Predicting the weather is often thought of as an impossible task. Forecasting, essentially entails, predicting the unpredictable and it becomes more complicated with the lack of adequate technology.
For the meteorological department, the business of predicting the weather is likely to improve significantly, once the aging radar system is replaced by state-of-the-art equipment.
According to the details, the new C-band Doppler radar will boost the country’s ability to more accurately predict the path of severe weather systems before they hit. “The new radar system will enhance our ability to make accurate short term weather forecasts within the range of 450km around Karachi, while thunderstorms and other unusual weather events will be observed from all sides,” said Sardar Sarfaraz, chief meteorological officer at Pakistan Meteorological Department (PMD) in Karachi.
While it is never too late to modernize, this particular upgrade comes after an interval of nearly three decades. The new system is said to be a giant leap from the existing S-band radar, which has been functional since 1991 with a wavelength of 5 centimeters. The chief meteorological officer claimed the capacity of the new radar is twice as much as the one already installed.
One benefit of the advance system, which will come on stream before 2020, is that it will lead to improvements in the accuracy of rainfall estimates, particularly during high impact weather events like storms. In addition to its accuracy, the new Doppler radar will enable the Meteorological department to predict rainfall in centimeters and millimeters.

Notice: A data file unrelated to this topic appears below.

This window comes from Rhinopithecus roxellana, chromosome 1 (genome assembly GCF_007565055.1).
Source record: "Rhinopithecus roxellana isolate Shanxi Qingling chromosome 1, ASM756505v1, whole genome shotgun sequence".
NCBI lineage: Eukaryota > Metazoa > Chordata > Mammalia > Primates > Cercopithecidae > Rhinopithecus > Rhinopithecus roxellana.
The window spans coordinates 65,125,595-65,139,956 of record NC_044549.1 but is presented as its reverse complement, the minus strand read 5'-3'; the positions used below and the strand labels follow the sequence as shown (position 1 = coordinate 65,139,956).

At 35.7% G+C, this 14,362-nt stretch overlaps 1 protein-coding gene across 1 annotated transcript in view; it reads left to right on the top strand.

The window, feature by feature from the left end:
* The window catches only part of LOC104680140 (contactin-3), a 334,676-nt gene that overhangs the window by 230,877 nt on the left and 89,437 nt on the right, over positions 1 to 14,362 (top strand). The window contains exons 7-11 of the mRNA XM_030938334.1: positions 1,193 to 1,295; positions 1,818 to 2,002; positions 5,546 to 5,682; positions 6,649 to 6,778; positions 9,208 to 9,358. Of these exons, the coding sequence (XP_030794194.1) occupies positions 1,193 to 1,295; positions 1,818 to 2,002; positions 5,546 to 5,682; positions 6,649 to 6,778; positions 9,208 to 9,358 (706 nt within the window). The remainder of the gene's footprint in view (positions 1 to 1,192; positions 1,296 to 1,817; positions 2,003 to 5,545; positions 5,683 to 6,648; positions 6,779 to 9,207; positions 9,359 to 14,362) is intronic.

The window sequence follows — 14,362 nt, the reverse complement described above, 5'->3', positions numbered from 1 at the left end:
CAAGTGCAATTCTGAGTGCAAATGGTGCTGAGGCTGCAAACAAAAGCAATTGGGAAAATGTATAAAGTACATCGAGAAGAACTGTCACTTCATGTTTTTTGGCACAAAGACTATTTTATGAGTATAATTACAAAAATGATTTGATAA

Weather radar systems have advanced substantially and play increasingly important roles. Of particular significance has been their ability to detect and warn of hazards associated with severe weather conditions that include high winds, storms and intense precipitation. In the long run, an improved forecast system will also lead to early warnings that will prevent extensive damage and loss of life in the event of natural catastrophes near the coastal areas of Sindh and Balochistan.
Commenting on the new technology, National Disaster Management Authority Spokesperson, Brigadier Mukhtar Ahmed said “The new Doppler radar will improve the overall early warning system.” “We will be able to respond to extreme weather related disasters in a much better way after the radar is installed,” Brig Ahmed added.
The new radar comes with a wide spectrum of applications. It is also expected to improve aviation safety and increase the operational efficiency of the air transport industry. “With this radar we can share information with ships and planes which is good for air safety and sea safety,” the meteorological chief said.
“The new system will also be useful for the fishermen as it will allow us to provide weather forecasts within the vicinity of 200 km of open sea. Cyclones from the Arabian Sea will be predicted early,” he added.
The radar, which is said to be the most advanced in the region, will be installed with the help of the Japan International Cooperation Agency, a governmental agency that coordinates development assistance for the government of Japan. The radar comes at a whopping price tag of Rs.1.8 billion. Japan is expected to pay 97% of the cost, whereas Pakistan will bear the remaining 3%. As of today, construction of the 17-floor terminal, which is expected to house the radar is nearly complete.